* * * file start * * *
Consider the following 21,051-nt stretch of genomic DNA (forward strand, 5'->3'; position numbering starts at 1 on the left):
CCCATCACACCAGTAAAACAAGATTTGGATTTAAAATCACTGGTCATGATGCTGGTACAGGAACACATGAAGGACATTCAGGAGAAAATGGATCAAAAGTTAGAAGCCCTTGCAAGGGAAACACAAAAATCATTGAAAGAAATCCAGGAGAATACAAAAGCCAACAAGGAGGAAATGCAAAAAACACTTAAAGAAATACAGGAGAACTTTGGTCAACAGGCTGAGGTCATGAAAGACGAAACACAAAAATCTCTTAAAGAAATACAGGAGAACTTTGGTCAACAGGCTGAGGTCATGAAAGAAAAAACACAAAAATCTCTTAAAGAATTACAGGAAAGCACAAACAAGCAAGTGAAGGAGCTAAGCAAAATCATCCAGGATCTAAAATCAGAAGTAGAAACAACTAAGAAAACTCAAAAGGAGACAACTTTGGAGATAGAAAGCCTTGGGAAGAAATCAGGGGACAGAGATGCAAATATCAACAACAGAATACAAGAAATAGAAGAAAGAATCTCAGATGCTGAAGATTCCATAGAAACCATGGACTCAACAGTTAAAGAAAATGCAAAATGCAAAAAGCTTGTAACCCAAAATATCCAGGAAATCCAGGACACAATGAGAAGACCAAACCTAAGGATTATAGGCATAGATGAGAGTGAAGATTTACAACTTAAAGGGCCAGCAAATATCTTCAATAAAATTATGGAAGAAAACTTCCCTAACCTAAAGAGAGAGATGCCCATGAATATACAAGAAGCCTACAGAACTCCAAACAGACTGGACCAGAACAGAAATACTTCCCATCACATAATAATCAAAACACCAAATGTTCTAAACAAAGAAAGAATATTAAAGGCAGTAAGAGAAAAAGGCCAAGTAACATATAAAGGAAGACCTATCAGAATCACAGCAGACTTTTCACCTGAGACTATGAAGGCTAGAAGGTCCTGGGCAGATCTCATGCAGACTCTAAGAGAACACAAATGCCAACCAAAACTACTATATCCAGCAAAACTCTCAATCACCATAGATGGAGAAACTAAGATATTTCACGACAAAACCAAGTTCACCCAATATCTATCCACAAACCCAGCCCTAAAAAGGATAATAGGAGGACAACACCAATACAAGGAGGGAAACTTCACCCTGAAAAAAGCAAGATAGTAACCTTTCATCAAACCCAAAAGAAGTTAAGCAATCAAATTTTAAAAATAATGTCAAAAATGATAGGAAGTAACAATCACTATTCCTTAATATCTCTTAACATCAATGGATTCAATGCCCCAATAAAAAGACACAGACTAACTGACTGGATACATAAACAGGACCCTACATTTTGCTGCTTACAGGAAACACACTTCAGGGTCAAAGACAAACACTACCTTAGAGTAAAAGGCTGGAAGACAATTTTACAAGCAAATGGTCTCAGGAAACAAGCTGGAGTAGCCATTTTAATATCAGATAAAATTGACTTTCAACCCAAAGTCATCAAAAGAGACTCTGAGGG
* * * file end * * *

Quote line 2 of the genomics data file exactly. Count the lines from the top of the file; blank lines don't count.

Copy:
CCCATCACACCAGTAAAACAAGATTTGGATTTAAAATCACTGGTCATGATGCTGGTACAGGAACACATGAAGGACATTCAGGAGAAAATGGATCAAAAGTTAGAAGCCCTTGCAAGGGAAACACAAAAATCATTGAAAGAAATCCAGGAGAATACAAAAGCCAACAAGGAGGAAATGCAAAAAACACTTAAAGAAATACAGGAGAACTTTGGTCAACAGGCTGAGGTCATGAAAGACGAAACACAAAAATCTCTTAAAGAAATACAGGAGAACTTTGGTCAACAGGCTGAGGTCATGAAAGAAAAAACACAAAAATCTCTTAAAGAATTACAGGAAAGCACAAACAAGCAAGTGAAGGAGCTAAGCAAAATCATCCAGGATCTAAAATCAGAAGTAGAAACAACTAAGAAAACTCAAAAGGAGACAACTTTGGAGATAGAAAGCCTTGGGAAGAAATCAGGGGACAGAGATGCAAATATCAACAACAGAATACAAGAAATAGAAGAAAGAATCTCAGATGCTGAAGATTCCATAGAAACCATGGACTCAACAGTTAAAGAAAATGCAAAATGCAAAAAGCTTGTAACCCAAAATATCCAGGAAATCCAGGACACAATGAGAAGACCAAACCTAAGGATTATAGGCATAGATGAGAGTGAAGATTTACAACTTAAAGGGCCAGCAAATATCTTCAATAAAATTATGGAAGAAAACTTCCCTAACCTAAAGAGAGAGATGCCCATGAATATACAAGAAGCCTACAGAACTCCAAACAGACTGGACCAGAACAGAAATACTTCCCATCACATAATAATCAAAACACCAAATGTTCTAAACAAAGAAAGAATATTAAAGGCAGTAAGAGAAAAAGGCCAAGTAACATATAAAGGAAGACCTATCAGAATCACAGCAGACTTTTCACCTGAGACTATGAAGGCTAGAAGGTCCTGGGCAGATCTCATGCAGACTCTAAGAGAACACAAATGCCAACCAAAACTACTATATCCAGCAAAACTCTCAATCACCATAGATGGAGAAACTAAGATATTTCACGACAAAACCAAGTTCACCCAATATCTATCCACAAACCCAGCCCTAAAAAGGATAATAGGAGGACAACACCAATACAAGGAGGGAAACTTCACCCTGAAAAAAGCAAGATAGTAACCTTTCATCAAACCCAAAAGAAGTTAAGCAATCAAATTTTAAAAATAATGTCAAAAATGATAGGAAGTAACAATCACTATTCCTTAATATCTCTTAACATCAATGGATTCAATGCCCCAATAAAAAGACACAGACTAACTGACTGGATACATAAACAGGACCCTACATTTTGCTGCTTACAGGAAACACACTTCAGGGTCAAAGACAAACACTACCTTAGAGTAAAAGGCTGGAAGACAATTTTACAAGCAAATGGTCTCAGGAAACAAGCTGGAGTAGCCATTTTAATATCAGATAAAATTGACTTTCAACCCAAAGTCATCAAAAGAGACTCTGAGGG